Can Global Warming Affect Babies' Birth Weights?

There are lots of reasons why a baby might be born a little smaller than average. In general, newborns' birth weights can vary by quite a bit, and depend on a lot of interdependent factors. Some of those factors are believed to be environmental; exposures that the fetus may have experienced in utero. But now researchers are attributing some of those exposures to the actual environment itself — possibly even climate change. Can global warming affect babies' birth weights? Scientists aren't ruling it out.

On average, newborns in the U.S. weigh somewhere between 5 and 9 pounds at birth, with 7 and a half pounds being the rough average, according to the American Pregnancy Association. Newborns actually tend to lose a little bit of weight in the first week or so of life, and how much their weight changes often has to do with whether they're breastfed or formula fed, according to the World Health Organization. That being said, birth weights that are outside the average range can be fine, and babies are often healthy on either end. But sometimes, babies that are born quite a bit smaller may also be underdeveloped, particularly in terms of their respiratory function. But even babies born prematurely can do just fine if they receive adequate treatment while they continue to mature outside the womb in the first few weeks or months of life.

Babies who are twins, triplets, or part of another multiple birth also tend to be smaller, as do babies born to mothers who may not have had sufficient prenatal nutrition or care, mothers who smoked, or mothers who had chronic health problems. But there are some cases when babies are born at a lower weight, and the reason why isn't immediately clear.

New research that has linked exposure to extreme temperatures to lower birth weight in newborns is pointing toward a rather surprising potential cause: global warming. A recent study by the National Institutes of Health found that when moms were exposed to extreme hot or cold temperatures during their pregnancies, their babies tended to smaller. The risk for a smaller baby was increased the more time the mother was exposed to such temperature extremes. The study indicated that "low birth weight" meant the babies were born at less than 5 and a half pounds, according to the NIH. Babies born early often fall into that weight range, but the low birthweight babies in the study were born near or at full-term. This led researchers to consider that pregnant women should be wary of how much time they're spending in extreme temperatures.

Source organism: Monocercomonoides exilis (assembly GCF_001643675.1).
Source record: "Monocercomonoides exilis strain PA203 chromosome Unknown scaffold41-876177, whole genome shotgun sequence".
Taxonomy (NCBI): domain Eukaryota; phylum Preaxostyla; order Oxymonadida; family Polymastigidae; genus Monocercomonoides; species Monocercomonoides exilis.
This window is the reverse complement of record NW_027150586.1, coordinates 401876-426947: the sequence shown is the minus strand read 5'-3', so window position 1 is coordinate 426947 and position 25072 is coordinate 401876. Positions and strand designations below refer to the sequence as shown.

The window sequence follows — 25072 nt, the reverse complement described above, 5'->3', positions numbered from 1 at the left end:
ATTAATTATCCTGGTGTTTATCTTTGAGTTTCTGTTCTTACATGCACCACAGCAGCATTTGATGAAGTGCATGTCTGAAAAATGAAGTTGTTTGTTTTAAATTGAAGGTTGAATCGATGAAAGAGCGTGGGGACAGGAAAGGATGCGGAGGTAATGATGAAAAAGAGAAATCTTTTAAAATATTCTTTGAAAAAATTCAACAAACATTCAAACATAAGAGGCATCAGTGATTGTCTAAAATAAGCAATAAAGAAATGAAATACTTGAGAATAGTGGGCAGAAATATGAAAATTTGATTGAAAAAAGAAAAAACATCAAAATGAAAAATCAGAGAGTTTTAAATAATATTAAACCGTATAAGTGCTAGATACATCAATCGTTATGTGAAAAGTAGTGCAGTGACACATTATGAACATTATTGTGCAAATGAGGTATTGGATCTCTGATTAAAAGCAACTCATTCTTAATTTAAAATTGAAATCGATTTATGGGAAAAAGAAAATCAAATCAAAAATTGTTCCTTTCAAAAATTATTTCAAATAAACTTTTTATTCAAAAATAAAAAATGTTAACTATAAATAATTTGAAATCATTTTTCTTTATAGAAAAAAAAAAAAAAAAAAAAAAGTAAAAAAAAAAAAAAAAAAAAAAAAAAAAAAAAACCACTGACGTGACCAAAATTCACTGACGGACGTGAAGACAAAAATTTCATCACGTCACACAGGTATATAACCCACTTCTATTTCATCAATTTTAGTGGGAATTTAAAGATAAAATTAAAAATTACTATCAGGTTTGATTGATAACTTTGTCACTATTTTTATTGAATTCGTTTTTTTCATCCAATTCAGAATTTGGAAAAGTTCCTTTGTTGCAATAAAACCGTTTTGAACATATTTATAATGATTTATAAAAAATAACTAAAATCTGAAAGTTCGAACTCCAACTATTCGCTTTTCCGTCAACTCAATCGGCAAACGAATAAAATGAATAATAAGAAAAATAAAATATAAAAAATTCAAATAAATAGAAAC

Of course, as climate change impacts temperatures around the world, causing some fairly drastic swings in some places, how reasonable is it to expect that women can stay in a more temperate climate for the duration of their pregnancies? 2016 was the hottest year on record, according to NASA and the National Oceanic and Atmospheric Administration — meaning that last year was the third year in a row that the hottest year on record was exceeded. Climate change has caused our global temperature to rise about 2 degrees Fahrenheit since the late 19th Century, according to NASA. When you look at the industrial boom, transportation advances, and the developed world's collective dependence on oil during that century or so, scientists say it's pretty obvious why the world is getting hotter, and they've been advocating for something to be done to curb the effects for years.

While people know that global warming has the potential for major, irreversible damage — much of which will lend itself to natural disasters, rising sea levels, and perhaps even the increased spread of disease — this new research indicates that it could also be changing humans at an evolutionary level. If pregnant women continue to endure the effect of global warming, causing them to have smaller-than-average babies, what are the long-term implications? And why do these temperatures have an effect on fetal development to begin with?

Scientists aren't entirely sure on either front — but they do think it's possible that blood flow to the uterus could be restricted by the narrowing of veins in response to extreme temperatures. This is a natural physiological response; the body uses vasodilation and vasoconstriction to help regulate the body temperature in relation to the temperature in our surrounding environment. A reduced blood supply, especially for prolonged periods of time, could certainly influence the fetus' growth. But if temperatures continue to change, will our bodies' responses have to adapt accordingly? And could those new norms, in turn, influence the size of our offspring?

There are still a lot of unanswered questions, and more research is needed. As many women know, pregnancy in and of itself can also cause bodily temperature swings thanks to hormone fluctuations. And while a good air conditioner might be helpful during the summer months to take the edge off for expectant moms, fixing global warming, unfortunately, won't be such an easy fix.